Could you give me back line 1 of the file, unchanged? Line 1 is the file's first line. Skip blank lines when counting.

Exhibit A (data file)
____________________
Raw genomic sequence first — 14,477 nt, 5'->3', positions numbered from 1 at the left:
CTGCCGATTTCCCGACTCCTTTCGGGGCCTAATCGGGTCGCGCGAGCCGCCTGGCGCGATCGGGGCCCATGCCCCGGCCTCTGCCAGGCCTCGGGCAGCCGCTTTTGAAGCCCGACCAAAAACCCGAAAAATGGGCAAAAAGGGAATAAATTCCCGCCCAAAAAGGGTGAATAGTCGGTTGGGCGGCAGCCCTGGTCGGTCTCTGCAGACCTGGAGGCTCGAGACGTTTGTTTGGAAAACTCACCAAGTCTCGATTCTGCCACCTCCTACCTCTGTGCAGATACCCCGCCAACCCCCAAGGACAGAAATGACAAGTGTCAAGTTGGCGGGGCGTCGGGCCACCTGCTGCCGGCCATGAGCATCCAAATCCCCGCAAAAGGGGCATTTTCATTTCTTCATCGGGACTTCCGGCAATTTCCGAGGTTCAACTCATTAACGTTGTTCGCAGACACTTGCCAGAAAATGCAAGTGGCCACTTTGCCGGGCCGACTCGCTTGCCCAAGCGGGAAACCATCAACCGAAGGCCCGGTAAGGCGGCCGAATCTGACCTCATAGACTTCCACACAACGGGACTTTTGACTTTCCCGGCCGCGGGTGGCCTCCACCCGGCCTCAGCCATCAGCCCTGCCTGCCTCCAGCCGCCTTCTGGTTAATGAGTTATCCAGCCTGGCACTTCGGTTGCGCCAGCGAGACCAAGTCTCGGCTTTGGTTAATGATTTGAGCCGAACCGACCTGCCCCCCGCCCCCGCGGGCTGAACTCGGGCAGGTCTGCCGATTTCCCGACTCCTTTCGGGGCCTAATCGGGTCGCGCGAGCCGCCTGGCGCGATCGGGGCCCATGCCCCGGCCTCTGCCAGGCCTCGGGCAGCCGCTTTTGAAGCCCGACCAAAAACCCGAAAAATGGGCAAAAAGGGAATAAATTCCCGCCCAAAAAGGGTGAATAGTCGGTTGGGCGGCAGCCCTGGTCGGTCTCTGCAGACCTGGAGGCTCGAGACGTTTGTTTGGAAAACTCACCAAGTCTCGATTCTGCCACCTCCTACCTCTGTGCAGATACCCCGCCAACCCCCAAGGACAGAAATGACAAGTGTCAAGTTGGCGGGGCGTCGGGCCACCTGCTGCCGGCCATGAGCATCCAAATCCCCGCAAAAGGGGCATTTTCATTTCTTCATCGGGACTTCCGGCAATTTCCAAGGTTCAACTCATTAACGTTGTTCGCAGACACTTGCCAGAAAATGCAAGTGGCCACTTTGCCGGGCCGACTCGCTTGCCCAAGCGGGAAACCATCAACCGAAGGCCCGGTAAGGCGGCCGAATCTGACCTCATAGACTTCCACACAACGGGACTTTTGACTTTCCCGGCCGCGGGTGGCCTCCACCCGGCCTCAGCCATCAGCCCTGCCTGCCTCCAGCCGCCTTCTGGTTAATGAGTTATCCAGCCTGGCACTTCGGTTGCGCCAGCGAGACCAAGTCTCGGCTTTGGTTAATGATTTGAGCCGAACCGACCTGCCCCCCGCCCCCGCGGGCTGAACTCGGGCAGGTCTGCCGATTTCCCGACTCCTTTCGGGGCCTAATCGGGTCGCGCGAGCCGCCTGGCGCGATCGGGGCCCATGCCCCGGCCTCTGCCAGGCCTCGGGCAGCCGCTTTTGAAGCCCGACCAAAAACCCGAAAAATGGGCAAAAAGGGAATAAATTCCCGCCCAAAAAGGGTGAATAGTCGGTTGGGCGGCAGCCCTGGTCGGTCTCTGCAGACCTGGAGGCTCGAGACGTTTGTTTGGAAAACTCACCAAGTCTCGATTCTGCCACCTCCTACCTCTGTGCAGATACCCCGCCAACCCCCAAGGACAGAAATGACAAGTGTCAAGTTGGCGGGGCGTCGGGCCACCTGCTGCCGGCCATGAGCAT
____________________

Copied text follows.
Raw genomic sequence first — 14,477 nt, 5'->3', positions numbered from 1 at the left: